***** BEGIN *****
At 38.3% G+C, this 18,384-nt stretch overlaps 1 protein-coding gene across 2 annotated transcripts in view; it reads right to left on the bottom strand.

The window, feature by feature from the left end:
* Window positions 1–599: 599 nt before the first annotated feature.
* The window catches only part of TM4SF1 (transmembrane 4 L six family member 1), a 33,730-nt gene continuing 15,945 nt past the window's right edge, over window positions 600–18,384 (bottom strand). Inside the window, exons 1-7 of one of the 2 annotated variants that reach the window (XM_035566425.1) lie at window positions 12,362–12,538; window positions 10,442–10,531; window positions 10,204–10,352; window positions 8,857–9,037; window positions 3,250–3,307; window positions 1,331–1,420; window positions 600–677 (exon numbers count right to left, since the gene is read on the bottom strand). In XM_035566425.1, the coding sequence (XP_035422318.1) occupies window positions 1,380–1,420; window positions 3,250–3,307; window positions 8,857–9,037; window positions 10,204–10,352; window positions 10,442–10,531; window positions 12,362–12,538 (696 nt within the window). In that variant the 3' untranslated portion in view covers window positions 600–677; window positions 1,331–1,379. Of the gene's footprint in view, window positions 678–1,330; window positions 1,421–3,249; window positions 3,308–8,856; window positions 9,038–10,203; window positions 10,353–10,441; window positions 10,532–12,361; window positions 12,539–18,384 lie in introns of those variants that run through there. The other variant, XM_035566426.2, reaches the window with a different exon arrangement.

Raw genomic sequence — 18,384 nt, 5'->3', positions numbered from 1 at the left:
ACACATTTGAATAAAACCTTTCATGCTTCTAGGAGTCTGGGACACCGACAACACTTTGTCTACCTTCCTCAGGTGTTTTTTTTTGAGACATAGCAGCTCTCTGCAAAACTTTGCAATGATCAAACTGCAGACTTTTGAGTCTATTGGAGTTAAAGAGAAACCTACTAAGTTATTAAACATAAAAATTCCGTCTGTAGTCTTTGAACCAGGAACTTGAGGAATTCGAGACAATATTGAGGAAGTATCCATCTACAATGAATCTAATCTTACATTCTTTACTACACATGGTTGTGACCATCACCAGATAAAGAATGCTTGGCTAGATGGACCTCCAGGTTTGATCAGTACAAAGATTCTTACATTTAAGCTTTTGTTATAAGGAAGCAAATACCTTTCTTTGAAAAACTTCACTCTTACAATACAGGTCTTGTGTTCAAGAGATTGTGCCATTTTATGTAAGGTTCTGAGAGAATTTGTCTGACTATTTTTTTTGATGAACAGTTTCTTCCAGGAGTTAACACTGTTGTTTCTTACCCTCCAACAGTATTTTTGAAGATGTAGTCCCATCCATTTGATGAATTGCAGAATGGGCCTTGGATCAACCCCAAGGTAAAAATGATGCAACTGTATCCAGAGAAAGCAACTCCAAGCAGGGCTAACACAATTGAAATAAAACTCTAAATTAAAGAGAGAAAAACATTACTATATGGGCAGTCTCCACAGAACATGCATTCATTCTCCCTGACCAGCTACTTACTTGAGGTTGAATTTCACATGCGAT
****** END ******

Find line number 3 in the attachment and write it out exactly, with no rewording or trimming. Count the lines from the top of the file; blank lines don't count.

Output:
* Window positions 1–599: 599 nt before the first annotated feature.